Arts

Pedigreed protégés

Palo Alto's refined Protégé isn't just dinner; it's an experience

The restaurant doesn't have a conspicuous street presence. The outside signage is one word, Protégé. Inside the door, though, there is a subtle elegance and anticipation of an exceptional experience.

A small reception station is positioned between two separate areas of the restaurant. To the right is the dining room with its prix fixe menu. To the left is the lounge with a full bar and tables for a la carte dining. There is also a private dining room that can seat 10.

On either side, the diner can't go wrong. It's the same kitchen, the same attention to detail with friendly attentive service and Michelin-star quality food no matter where one sits. Yet the vibe is quite different between dining room and lounge.

Protégé, which opened on California Avenue in Palo Alto in March, is the brainchild of chef Anthony Secviar and master sommelier Dennis Kelly, who met while working at Thomas Keller's esteemed The French Laundry in Yountville. The amiable Secviar grew up near San Diego.

"My mother was an experimental cook and I grew up watching the Galloping Gourmet and Julia Child," he said. She encouraged him to go to culinary school, and he later graduated from the California Culinary Academy.

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Secviar started his career in San Diego then spent a couple of years in San Sebastian, Spain, including a stint at the acclaimed El Bulli. Next came six years at The French Laundry followed by nearly five years as chef de cuisine at the highly regarded Addison Grand Del Mar in La Jolla.

Wine & Spirits Magazine named Kelly one of the best young sommeliers in America in 2010, and he honed his mastery as head sommelier at The French Laundry for seven years.

The dining room is an intimate space that seats 20 with sheer draperies covering floor-to-ceiling windows, a panorama photo of light shining through a forest on one wall, complimented by a faux bois motif carpet, comfortably padded banquette and chairs that contour to the body. Tables were spaced so that conversation was easy.

Before delving into the food, I want to mention the superior wine list. Superior, however, came with prices that took my breath away. High enough that even the expense account foursome at an adjacent table groused. Many of the wines were long cellared, which explains part of the steep tariff. For example, the topnotch Bordeaux selection vintages ran from 1945 to 2005, with prices from $75 to $10,000.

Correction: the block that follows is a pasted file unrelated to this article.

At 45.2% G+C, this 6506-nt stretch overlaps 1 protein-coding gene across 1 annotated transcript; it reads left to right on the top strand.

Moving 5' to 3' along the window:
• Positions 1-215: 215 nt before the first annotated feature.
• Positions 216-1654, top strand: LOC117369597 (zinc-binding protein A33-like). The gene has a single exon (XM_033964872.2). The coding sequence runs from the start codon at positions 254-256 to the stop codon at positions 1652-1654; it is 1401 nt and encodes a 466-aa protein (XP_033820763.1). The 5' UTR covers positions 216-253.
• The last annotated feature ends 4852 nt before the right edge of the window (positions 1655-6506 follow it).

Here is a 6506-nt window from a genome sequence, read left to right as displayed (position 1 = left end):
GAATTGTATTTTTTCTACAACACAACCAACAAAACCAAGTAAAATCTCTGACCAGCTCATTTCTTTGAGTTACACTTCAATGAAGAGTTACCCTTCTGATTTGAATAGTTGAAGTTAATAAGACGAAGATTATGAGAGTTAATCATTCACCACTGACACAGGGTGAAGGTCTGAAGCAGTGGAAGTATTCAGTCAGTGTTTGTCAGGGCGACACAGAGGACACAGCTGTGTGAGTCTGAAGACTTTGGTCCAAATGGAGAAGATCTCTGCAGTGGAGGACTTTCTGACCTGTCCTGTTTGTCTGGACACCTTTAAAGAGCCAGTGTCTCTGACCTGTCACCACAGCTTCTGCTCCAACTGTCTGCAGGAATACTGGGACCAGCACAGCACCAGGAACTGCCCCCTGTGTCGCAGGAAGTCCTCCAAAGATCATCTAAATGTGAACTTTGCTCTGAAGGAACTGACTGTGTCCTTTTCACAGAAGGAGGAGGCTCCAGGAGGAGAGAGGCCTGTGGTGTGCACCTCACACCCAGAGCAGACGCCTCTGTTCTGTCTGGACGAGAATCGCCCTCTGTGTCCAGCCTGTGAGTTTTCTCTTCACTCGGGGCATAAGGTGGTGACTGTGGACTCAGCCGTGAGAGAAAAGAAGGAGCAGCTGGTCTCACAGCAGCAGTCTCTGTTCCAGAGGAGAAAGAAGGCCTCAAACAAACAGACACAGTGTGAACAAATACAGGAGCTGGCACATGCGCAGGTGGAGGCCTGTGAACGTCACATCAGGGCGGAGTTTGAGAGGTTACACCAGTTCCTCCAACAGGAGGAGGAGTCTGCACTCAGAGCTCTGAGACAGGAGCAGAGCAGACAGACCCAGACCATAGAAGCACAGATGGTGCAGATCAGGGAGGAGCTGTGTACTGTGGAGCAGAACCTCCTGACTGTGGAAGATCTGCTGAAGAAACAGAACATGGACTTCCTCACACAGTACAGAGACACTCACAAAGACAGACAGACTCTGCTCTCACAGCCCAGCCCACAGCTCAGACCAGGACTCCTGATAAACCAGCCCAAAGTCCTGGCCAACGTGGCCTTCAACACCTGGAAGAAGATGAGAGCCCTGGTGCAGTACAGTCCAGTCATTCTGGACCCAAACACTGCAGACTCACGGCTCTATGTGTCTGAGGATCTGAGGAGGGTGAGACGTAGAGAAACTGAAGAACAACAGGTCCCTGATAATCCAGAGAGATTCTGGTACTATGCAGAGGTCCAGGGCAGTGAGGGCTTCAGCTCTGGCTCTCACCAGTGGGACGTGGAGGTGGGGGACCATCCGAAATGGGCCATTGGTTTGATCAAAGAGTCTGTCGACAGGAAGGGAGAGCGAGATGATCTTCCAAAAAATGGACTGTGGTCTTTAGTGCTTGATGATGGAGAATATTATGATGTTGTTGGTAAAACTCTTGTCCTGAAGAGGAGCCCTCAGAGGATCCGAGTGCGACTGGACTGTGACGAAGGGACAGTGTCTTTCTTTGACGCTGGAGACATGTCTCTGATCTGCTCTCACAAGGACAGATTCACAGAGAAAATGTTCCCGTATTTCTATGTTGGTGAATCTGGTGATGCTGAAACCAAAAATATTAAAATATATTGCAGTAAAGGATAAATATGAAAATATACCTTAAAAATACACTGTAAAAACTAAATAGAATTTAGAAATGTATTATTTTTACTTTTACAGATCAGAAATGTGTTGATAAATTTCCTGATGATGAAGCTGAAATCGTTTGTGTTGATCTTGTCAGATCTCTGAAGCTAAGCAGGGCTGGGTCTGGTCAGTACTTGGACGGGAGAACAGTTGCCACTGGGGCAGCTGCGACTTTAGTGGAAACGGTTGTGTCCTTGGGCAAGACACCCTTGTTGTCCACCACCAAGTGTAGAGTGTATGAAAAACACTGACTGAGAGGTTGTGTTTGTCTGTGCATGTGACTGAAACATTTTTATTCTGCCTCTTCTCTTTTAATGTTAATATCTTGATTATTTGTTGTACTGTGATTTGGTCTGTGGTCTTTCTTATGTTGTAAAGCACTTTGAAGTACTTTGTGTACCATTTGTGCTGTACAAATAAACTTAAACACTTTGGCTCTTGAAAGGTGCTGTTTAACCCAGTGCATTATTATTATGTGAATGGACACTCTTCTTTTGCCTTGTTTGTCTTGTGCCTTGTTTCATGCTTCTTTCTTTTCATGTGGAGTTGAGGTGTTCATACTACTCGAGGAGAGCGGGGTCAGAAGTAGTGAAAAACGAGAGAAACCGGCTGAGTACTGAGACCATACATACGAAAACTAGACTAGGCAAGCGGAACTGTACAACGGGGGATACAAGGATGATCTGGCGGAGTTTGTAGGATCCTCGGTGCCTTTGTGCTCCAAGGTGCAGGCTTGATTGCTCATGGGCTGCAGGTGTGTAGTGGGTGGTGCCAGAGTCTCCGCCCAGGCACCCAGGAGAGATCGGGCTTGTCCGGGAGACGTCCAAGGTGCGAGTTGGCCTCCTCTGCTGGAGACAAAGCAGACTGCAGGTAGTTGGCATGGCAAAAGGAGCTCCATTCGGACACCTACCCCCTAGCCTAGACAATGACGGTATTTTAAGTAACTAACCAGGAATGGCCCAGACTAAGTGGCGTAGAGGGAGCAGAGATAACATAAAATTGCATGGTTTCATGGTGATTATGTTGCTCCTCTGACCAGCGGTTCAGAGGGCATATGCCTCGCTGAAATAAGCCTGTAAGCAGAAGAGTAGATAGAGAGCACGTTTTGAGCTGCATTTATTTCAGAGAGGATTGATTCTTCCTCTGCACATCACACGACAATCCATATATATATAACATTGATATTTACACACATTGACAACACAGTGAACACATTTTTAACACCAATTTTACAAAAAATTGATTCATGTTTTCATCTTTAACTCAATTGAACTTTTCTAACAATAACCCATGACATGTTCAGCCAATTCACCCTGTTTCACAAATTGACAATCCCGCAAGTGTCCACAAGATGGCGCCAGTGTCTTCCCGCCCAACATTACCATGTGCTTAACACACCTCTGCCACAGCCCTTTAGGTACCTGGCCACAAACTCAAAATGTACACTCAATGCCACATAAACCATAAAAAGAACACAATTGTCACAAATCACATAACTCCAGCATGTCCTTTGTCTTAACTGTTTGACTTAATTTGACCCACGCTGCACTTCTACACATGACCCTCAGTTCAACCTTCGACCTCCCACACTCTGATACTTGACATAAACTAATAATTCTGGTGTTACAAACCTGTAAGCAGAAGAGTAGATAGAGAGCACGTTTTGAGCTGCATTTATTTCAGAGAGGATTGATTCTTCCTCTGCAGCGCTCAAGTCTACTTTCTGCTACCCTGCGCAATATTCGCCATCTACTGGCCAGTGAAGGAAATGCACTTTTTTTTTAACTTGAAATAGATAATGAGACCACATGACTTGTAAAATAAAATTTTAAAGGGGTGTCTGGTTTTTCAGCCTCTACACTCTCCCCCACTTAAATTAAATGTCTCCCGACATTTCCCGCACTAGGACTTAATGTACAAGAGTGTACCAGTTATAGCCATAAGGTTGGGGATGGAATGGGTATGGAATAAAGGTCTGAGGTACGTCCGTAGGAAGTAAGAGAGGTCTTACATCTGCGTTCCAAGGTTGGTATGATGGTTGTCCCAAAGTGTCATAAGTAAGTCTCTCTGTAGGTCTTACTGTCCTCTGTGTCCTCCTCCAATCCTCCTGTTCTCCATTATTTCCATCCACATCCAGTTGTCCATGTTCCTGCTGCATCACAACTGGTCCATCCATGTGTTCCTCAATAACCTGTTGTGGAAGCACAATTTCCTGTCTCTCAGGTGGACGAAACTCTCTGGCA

Nevertheless, I was hard-pressed to find something reasonably affordable I wanted to drink with a grand dinner. I settled for a Sicilian red, a nice enough wine, priced at $125. That wine can be bought off the shelf for under $25.

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The prix fixe menu ($110) included four courses, three of which had two choices. The chef alerted the taste buds with a refreshing amuse-bouche of white peach gazpacho. That was quickly followed by a sleeve of warm-from-the-oven sourdough bread with a pot of butter topped with sea salt and bay leaf powder.

One first course choice was lightly cured Kona kampachi. The sashimi-grade kampachi was plated with thin slices of radish, shredded cucumber, dots of avocado and white soy. The kampachi was a melt-in-the-mouth delicacy.

The other option was foie gras confit, a deconstructed plate consisting of a log of foie gras, fennel, white honey, strawberries and vanilla brioche. I inhaled it.

The next course was Alaskan king crab, a colorful plate with sweet corn, celtuce (stem lettuce) lovage and an aged sherry mousseline. The other option was a soft-poached hen egg with porcini, Parmesan fondue and, for an extra $40, grated black truffle. Then came the Snake River Farms beef ribeye, from a premium ranch in Idaho that raises Wagyu cattle. It was one of finest pieces of beef I've eaten. The beef was followed by a plum sorbetto and ginger granita palate cleanser -- the perfect touch.

For the finale, Pastry Chef Eddie Lopez, another French Laundry alum, created memorable desserts. There was a selection of either perfectly ripe cheeses or dulce de leche, a round of creamy dark chocolate and hazelnut with toasted honey. Soft, fresh candies accompanied the check. Dinner for two with tip and tax was $498.03.

The lounge has a casual feel but the 40-seat room is more a restaurant than a watering hole offering bar bites to support the libations. The room is airier and less subdued than the dining room, and is anchored by a large backlit bar. Adjacent is the spotless semi-open kitchen.

My meal in the lounge started with plump ricotta dumplings ($18) surrounded with curls of summer squash, tiny mushrooms and sprinkles of Parmesan cheese. It looked like an artist's palette and tasted heavenly.